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It always seemed weird that Jeep had never offered an official Trailhawk-stamped version of its Grand Cherokee SUV.
This is, after all, a brand built on the dream of pummelling the landscape into cowering submission each and every weekend, climbing unclimbable mountains and crossing uncrossable rivers, and yet there was never an off-road-maximised version of its best-selling model available straight out of the factory.
But no longer. Launched as part of the Grand Cherokee’s mid-2017 update, the Trailhawk model arrives with most of the off-road stuff applied straight from the factory, and is designed to appeal to those with campfire soot running through their veins.
But what about the rest of us? Do the changes make this new version less liveable on normal suburban streets? We spent a week in one to find out.
|Jeep Grand Cherokee 2018: Trailhawk (4X4)|
|Engine Type||3.0L turbo|
The Trailhawk model floats near the top of the Grand Cherokee range, above the Laredo and Limited, but below the Overland and performance-flavoured SRT and Trackhawk models.
It will cost you $73,500 before on-road costs, but arrives pretty well-equipped for your money. The seats are nappa leather-trimmed fabric, while the steering wheel and gearshift (a new and conventional T-bar set-up, replacing the finicky 'one-touch' system on older cars) are leather-wrapped, too.
You’ll also find navigation, heated seats in both rows (also ventilated in the front), and push-button start with proximity unlocking, while a powered boot, roof rails and LED daytime running lights all appear outside as standard fit, too. The 8.4-inch multimedia screen nabs Apple CarPlay and Android Auto for the first time, and pairs with a nine-speaker Alpine stereo.
But what about all this Trailhawk stuff? Well, an electronic limited-slip differential joins the standard kit list, as does improved air suspension that will boost ground clearance to an impressive 260mm in its highest setting.
Underbody protection, including four skid plates, as well as front recovery hooks - painted a very fetching red - and a matt-black bonnet stripe (they reckon it helps with glare) complete the off-road-ready look.
The wheels are now 18-inches (dropped from 20-inch on the road-focussed version), too, and they're wrapped in all-terrain rubber.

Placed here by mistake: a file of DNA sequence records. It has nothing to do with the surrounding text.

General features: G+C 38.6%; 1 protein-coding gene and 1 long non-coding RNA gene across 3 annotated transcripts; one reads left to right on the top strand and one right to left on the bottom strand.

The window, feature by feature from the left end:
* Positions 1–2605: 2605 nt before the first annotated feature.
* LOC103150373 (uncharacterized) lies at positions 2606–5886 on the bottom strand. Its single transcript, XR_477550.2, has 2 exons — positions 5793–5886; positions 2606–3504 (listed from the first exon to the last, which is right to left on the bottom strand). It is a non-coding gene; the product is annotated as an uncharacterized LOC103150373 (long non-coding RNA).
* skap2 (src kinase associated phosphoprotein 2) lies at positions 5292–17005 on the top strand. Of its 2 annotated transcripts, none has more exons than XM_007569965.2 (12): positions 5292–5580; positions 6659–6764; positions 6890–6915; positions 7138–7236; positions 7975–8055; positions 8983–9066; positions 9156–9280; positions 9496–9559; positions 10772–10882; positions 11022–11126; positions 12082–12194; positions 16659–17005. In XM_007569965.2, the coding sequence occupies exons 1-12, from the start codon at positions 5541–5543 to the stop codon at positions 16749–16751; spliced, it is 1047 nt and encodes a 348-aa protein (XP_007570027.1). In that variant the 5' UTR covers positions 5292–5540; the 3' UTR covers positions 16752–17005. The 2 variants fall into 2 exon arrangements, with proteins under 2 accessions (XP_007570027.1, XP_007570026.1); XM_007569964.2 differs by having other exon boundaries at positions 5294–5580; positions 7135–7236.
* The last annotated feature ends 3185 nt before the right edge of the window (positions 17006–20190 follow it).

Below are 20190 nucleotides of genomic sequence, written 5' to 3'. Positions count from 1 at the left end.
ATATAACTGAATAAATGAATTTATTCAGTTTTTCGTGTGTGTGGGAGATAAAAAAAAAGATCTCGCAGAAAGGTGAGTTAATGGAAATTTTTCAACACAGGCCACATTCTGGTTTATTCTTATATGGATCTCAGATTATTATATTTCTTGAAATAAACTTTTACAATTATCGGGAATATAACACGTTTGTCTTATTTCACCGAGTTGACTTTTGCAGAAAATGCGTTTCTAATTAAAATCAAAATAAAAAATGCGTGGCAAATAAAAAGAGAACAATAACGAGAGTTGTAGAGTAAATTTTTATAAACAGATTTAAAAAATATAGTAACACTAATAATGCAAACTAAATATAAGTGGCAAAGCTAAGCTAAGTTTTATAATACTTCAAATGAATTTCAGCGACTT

Remember the old Grand Cherokee? Well, it looks a lot like that, only with a sprinkling of off-road toughness added for good measure. But that's not necessarily a bad thing. The biggest Jeep always offered a kind of big-and-tough road presence, and this Trailhawk dials that masculinity up an extra notch or two.
Exterior changes overall are fairly minimal - a new version of the traditional seven-slot grille, tweaked headlights and LED DRLs - while inside, the biggest cabin change is the addition of the traditional gearshift for the automatic transmission, instead of the spring-mounted, self-centering lever of the old cars.
Outside, you get red-rimmed badging, dual red recovery hooks up front and a cool silhouette of an old-school Willys Jeep imprinted on each of the alloy wheels. Inside, there's a big, clean and simple-to-use touchscreen in the middle of the dash, and there is some striking red stitching through the front seats.
The cabin materials are soft under the touch, and while it's neither the most premium-feeling or technologically advanced cabin on offer, everything is easy to reach and easy to use.
At 4828mm long and 1943mm wide, the Grand Cherokee Trailhawk is a bit of a behemoth, but that's never a bad thing for practicality.
In the cabin itself you'll find an open and airy space for front-seat riders, sinking into American-soft chairs that are both heated and cooled. There are two cupholders up front, and bottle storage in each of the front doors.
Beneath the dual-zone climate controls there's a lidded storage space that's also home to SD and USB points, as well as an 'aux-in' connection and 12-volt power source. A second power source is housed in the jumbo-sized centre console bin.
Climb into the back, and you'll find air vents but no temperature controls, as well as dual USB points. The pull-down divider houses two extra cupholders, and there's room for bottles (but not much else) in the rear doors.
The space in the backseat is genuinely massive, though - I could fit an entire extra set of legs between my own and the seat in front of me. Or I probably could, because surely trying it would be a tad creepy - and there's plenty of head and shoulder room, too.